Collapsing Colloidal Gels: How and When?

Show simple item record Russel, William B. 2012-04-12T19:55:45Z 2012-04-12T19:55:45Z 2012-03-15
dc.description The 25th annual Ashton Cary Lecture was presented on March 14, 2012 from 4-5 pm in room G011 of the Molecular Science and Engineering Building on the Georgia Tech Campus. en_US
dc.description William B. Russel is the A.W. Marks ’19 Professor in the Department of Chemical Engineering and Dean of the Graduate School at Princeton University. He joined the faculty at Princeton in 1974 after receiving BA and MChE degrees from Rice University and a doctoral degree from Stanford University. During his tenure at Princeton, Russel has served as chairman of the Department of Chemical Engineering and director of the Princeton Materials Institute. Additionally, he was president of the Society of Rheology and chair of the board of the directors of the Council of Graduate Schools. Currently, Russel is on the board of trustees of the Bermuda Institute of Ocean Sciences and the international advisory panel of the A*STAR Graduate Academy. Russel’s research focuses on the field of complex fluids, with primary emphasis on concentrated colloidal dispersions. He explores the effects of hard-sphere electrostatic depletion and adhesive interactions on phase behavior and rheological properties. Russel has directed the research of 36 PhD graduates and a dozen postdoctoral fellows who are now successful in industrial and academic careers. The author of The Dynamics of Colloidal Systems and a co-author of Colloidal Dispersions, Russel also served as the 2001 Debye Lecturer at Van’t Hoff Laboratory at Utrecht University. Sabbaticals have taken him to the Australian National University, the University of Wisconsin, Bristol University, Twente University, and Utrecht University. Consulting engagements with Rohm and Haas, the DuPont Marshall Laboratory, the W.R. Grace Washington Research Center, and Essilor have complemented his academic research. Among his numerous awards and honors, Russel received the 1992 William H. Walker Award from the American Institute of Chemical Engineers (AIChE), the 1999 Bingham Award from the Society of Rheology, the 2007 Award for Colloid and Surface Science from the American Chemical Society, and the 2010 Alpha Chi Omega Award from the AIChE. In 1992, he was inducted into the National Academy of Engineering, and in 1995, he was elected a member of the American Academy of Arts and Sciences.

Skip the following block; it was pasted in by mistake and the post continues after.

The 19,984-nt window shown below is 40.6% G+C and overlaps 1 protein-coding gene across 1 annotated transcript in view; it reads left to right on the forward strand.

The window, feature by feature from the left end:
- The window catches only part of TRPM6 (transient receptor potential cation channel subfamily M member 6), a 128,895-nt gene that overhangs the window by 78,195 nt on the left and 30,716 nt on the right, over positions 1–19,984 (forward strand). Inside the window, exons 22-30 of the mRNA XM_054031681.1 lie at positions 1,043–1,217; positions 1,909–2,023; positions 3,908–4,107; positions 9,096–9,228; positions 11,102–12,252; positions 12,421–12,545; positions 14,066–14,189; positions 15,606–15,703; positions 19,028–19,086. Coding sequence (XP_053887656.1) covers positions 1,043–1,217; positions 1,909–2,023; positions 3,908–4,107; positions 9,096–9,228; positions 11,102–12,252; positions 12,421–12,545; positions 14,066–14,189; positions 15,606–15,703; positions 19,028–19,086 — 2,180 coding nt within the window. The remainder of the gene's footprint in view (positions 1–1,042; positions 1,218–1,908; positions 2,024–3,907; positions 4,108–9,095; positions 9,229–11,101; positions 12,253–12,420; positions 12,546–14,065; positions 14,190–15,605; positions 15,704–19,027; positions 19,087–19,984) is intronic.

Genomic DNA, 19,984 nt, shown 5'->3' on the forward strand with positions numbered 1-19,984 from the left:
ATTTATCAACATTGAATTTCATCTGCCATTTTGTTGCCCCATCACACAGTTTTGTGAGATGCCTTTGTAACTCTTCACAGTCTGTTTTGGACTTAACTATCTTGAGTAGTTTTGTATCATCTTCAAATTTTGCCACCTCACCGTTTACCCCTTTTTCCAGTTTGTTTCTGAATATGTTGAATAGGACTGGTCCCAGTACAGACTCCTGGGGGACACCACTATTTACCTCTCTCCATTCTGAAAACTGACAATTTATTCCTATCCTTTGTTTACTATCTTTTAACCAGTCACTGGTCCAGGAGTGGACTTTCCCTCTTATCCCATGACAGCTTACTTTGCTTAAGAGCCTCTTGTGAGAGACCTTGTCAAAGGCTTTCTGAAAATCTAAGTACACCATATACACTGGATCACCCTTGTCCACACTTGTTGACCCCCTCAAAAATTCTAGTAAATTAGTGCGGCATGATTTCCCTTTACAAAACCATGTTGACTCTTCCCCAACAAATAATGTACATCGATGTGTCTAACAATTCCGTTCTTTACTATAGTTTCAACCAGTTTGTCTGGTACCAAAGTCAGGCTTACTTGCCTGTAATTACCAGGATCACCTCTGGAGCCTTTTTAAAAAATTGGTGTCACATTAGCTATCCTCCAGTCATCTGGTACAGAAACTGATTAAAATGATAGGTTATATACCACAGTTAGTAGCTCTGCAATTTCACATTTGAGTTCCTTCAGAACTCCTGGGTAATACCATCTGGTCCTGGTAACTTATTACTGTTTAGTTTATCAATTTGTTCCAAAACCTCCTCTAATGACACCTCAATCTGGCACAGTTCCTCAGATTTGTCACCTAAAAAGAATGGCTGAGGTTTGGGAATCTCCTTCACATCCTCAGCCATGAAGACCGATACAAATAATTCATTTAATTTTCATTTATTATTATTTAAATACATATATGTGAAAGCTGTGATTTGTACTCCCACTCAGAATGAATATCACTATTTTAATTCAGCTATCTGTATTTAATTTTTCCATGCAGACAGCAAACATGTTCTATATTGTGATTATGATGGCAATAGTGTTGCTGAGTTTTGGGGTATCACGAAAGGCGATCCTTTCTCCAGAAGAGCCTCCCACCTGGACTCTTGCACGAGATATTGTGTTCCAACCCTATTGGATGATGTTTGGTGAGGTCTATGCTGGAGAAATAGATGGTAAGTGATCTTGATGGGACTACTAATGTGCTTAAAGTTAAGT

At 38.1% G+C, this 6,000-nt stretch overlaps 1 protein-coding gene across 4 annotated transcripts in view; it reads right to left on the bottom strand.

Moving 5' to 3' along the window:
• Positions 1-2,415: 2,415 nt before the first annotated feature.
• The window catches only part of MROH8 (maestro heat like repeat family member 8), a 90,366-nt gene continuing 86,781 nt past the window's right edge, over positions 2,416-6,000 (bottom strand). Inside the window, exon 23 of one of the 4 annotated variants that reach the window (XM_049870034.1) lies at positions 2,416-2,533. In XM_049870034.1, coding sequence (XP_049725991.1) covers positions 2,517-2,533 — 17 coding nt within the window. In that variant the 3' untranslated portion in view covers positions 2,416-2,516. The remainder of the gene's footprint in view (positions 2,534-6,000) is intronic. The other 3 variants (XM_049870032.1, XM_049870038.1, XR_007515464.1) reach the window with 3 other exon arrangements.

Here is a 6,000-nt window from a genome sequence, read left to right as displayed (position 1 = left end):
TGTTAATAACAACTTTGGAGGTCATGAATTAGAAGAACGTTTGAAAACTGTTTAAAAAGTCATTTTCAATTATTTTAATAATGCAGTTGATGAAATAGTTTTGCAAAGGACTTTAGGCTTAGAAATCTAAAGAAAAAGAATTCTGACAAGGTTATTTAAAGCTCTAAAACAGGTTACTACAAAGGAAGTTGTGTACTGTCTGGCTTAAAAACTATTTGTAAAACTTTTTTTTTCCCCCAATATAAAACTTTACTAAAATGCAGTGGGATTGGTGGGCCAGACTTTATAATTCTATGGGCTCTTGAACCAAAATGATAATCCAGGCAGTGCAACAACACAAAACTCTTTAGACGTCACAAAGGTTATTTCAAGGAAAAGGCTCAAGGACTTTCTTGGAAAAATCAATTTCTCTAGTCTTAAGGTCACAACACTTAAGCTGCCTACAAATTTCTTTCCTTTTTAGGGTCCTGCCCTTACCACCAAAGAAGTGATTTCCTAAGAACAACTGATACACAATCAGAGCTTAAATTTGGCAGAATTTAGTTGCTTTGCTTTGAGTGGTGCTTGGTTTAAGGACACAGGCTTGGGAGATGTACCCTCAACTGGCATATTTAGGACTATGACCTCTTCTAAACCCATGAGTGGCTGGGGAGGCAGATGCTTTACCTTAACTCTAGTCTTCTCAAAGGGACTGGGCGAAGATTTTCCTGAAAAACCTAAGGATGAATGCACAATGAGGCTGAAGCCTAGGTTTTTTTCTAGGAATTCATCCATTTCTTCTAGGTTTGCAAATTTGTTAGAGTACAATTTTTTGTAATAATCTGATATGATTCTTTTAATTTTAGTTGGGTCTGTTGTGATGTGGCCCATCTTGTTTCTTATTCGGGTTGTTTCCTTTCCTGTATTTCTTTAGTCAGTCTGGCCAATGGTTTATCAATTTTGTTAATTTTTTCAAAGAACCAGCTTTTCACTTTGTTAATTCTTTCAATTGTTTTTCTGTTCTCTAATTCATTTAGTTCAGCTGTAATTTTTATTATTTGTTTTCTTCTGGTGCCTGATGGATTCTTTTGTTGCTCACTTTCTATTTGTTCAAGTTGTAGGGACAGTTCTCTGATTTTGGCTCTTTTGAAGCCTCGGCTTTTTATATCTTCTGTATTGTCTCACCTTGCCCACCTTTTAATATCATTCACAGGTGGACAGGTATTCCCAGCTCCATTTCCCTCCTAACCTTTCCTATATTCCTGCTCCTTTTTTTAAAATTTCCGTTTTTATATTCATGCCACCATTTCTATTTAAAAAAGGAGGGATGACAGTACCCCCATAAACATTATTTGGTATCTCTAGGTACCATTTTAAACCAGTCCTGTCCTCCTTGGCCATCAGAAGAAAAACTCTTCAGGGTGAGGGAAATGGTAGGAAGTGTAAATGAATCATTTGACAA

dc.description Runtime: 50:44 minutes
dc.description.abstract Drying colloidal dispersions by evaporating the liquid to create particulate solids, porous coatings, or continuous films is common to a number of important technologies, ranging from applying latex paint and manufacturing photographic film to depositing highly porous coatings on ink jet papers and fabricating photonic crystals from silica sols. The objective is generally to create a layer of specified thickness and controlled porosity with permeability, strength, transparency, or other physical properties. Both the understanding and implementation of drying processes have advanced considerably in the past two decades. Yet processing still raises a number of interesting and difficult issues because of conflicting constraints and performance properties. The focus of this talk is the complex phenomena that emerge as evaporation drives fluid flow in the thin film. Rapid evaporation can segregate binary mixtures or create an impermeable skin at the surface. Slower evaporation produces a porous packing subject to a rising capillary pressure that deforms the particles. Elastic deformation can cause cracking and peeling, while a viscous response can produce a pore-free solid. en_US
dc.format.extent 50:44 minutes
dc.language.iso en_US en_US
dc.publisher Georgia Institute of Technology en_US
dc.subject Chemical engineering en_US
dc.subject Colloidal films en_US
dc.subject Continuous films en_US
dc.subject Particulate solids en_US
dc.subject Porous coatings en_US
dc.subject Silica sols en_US
dc.title Collapsing Colloidal Gels: How and When? en_US
dc.type Lecture en_US
dc.type Video en_US
dc.contributor.corporatename Georgia Institute of Technology. School of Chemical and Biomolecular Engineering
dc.contributor.corporatename Princeton University

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